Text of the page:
On this week’s episode of Talking Radical Radio, I speak with James Favel, Jesse Leigh, and Larry Morrissette about the Bear Clan, an Indigenous approach to community safety and wellbeing in the north end of Winnipeg.
Winnipeg is home to the largest urban concentration of Indigenous people of any city in Canada. Many Indigenous residents of Winnipeg live in the neighbourhoods of the city’s north end. Though they often manage to show great resilience, the combination of the social pressures that are producing ever more intense poverty in every city in this neoliberal age with the half millenium-old forces of colonialism mean that these neighbourhoods and many of their residents face some pretty steep challenges.
James Favel lives in the north end. In 2010, he got involved in his local residents’ association in the Dufferin neighbourhood, and as he became more and more involved, he felt more and more strongly that they needed to do something concrete, immediate, and direct to create a way for folks in the neighbourhood to support and look out for each other. He and others had been talking about different models of community safety patrols, but they just weren’t comfortable with the mainstream approach to doing that, which gave the police and other elements of the state more say than they wanted in who could be involved and how it would work. Instead, they looked back to a group that existed in the community in the 1990s, grounded in traditional Indigenous practices and models of goverance, called the Bear Clan Patrol. The tipping point for him was that tragic day in 2014 when the body of Tina Fontaine, a missing Anishnaabe girl, was retrieved from the Red River. He happened to mention the idea of reviving the Bear Clan in a television interview that day, and from that point on the process took off.
The core activity of the Bear Clan Patrol is the street patrols they do four evenings a week. The aim while they’re out is to engage with whomever they encounter, to offer practical supports — from scarves to coffee, from a kind word to condoms — and to build relationships. They create safety just by being present and visible and engaged. They try to be an avenue through which people can find other kinds of resources and supports they need, and to be a catalyst to help regrow the kinds of organic connections among people that poverty and colonialism have done so much to undermine.
The name “Bear Clan Patrol” comes from one of the clans in traditional governance systems in that part of the continent. Different clans had different responsibilities, and one of the responsibilities of the Bear Clan was protection. And with the grounding in traditional practices and values, the emphasis is that everyone is part of the community and deserves safety and support — including not only homeowners (as is so often the case with neighbourhood patrols in white-majority and middle-class neighbourhoods) but also homeless people, sex workers, people struggling with addictions, and everyone else. Though they have a good working relationship with the police and the city government, they are relatively autonomous, and their aim is to find ways to intervene in community issues before the police or the child welfare system (or other systems that have historically taken a toll on Indigenous peoples) have reason to act. The patrol is governed by a Clan Council, and also engages in other kinds of community-building work.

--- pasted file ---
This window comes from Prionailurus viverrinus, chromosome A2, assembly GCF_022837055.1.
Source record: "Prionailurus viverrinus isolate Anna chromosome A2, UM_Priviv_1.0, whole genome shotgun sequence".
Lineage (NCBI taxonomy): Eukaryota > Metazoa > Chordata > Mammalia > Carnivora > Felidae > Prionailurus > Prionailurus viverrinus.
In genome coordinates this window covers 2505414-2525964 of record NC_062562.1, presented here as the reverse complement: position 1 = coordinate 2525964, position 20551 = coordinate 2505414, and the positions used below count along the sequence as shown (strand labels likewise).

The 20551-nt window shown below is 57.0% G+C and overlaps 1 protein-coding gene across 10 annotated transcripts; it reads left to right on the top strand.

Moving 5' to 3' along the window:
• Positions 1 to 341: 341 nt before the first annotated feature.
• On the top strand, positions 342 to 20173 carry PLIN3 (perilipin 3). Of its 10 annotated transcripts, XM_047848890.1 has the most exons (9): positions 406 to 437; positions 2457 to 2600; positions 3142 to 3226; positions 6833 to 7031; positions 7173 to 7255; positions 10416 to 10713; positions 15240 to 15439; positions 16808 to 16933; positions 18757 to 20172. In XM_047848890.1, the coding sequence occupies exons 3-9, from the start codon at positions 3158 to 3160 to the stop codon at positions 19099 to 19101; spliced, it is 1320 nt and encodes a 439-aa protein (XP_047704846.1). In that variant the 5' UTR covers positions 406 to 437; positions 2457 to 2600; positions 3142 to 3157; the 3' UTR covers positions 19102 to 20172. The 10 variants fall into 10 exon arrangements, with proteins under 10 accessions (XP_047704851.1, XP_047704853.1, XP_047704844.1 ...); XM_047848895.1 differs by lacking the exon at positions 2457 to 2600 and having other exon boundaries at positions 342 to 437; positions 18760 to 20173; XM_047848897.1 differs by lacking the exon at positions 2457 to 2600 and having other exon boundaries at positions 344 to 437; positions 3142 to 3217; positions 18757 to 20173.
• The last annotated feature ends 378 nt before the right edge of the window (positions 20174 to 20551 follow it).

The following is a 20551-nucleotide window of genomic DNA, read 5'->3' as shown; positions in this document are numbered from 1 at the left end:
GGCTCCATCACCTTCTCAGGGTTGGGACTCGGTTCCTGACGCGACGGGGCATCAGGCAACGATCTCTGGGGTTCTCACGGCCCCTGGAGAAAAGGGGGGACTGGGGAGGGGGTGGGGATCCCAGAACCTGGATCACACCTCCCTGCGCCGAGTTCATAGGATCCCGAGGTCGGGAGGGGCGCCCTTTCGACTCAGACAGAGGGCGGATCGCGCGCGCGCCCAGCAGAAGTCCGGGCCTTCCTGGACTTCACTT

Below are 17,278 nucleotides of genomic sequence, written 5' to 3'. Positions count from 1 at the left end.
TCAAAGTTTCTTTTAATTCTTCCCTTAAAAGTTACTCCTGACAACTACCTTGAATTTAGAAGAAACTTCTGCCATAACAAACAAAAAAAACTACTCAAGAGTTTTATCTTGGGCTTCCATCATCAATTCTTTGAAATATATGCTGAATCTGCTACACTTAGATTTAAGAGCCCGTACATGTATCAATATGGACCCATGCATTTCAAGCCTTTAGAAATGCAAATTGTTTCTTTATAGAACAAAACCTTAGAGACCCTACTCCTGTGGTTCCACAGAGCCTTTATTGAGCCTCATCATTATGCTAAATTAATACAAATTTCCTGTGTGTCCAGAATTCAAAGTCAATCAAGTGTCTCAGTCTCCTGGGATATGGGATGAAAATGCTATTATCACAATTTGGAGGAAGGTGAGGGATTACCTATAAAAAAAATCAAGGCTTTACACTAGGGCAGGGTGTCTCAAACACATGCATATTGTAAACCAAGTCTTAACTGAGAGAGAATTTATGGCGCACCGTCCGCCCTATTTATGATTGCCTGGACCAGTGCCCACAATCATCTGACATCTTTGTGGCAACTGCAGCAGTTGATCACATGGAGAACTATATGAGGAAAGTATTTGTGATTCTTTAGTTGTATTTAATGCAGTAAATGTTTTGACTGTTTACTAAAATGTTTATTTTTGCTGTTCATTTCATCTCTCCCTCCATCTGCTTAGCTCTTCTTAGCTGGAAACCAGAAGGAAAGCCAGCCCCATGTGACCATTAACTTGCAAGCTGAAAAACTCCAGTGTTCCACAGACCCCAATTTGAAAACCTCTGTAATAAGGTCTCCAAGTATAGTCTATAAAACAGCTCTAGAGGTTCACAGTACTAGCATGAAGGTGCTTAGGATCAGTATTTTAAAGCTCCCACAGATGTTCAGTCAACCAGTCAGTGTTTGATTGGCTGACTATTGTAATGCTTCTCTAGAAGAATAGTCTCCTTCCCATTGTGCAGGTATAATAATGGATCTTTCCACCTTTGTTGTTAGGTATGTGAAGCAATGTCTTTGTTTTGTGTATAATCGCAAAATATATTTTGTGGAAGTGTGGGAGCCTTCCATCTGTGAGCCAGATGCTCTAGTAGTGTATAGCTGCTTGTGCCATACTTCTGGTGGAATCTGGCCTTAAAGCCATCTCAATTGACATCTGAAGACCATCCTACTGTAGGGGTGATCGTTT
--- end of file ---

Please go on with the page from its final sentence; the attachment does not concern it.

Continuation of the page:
Favel is one of the coordinators of the new version of the Bear Clan Patrol. Jesse Leigh is the community development coordinator for the Dufferin neighbourhood in Winnipeg’s north end, and is also involved in coordinating the patrol. And Larry Morissette was involved with the original Bear Clan, and is a contributing elder with the Bear Clan today. They speak with me about Winnipeg’s north end and about the work of the Bear Clan.
Talking Radical Radio brings you grassroots voices from across Canada. We give you the chance to hear many different people that are facing many different struggles talk about what they do, why they do it, and how they do it, in the belief that such listening is a crucial step in strengthening all of our efforts to change the world. To learn more about the show in general, visit its website here. You can learn about suggesting topics for future shows here.
Talking Radical Radio is brought to you by Scott Neigh, a writer, media producer, and activist based in Hamilton (formerly Sudbury), Ontario, and the author of two books examining Canadian history through the stories of activists.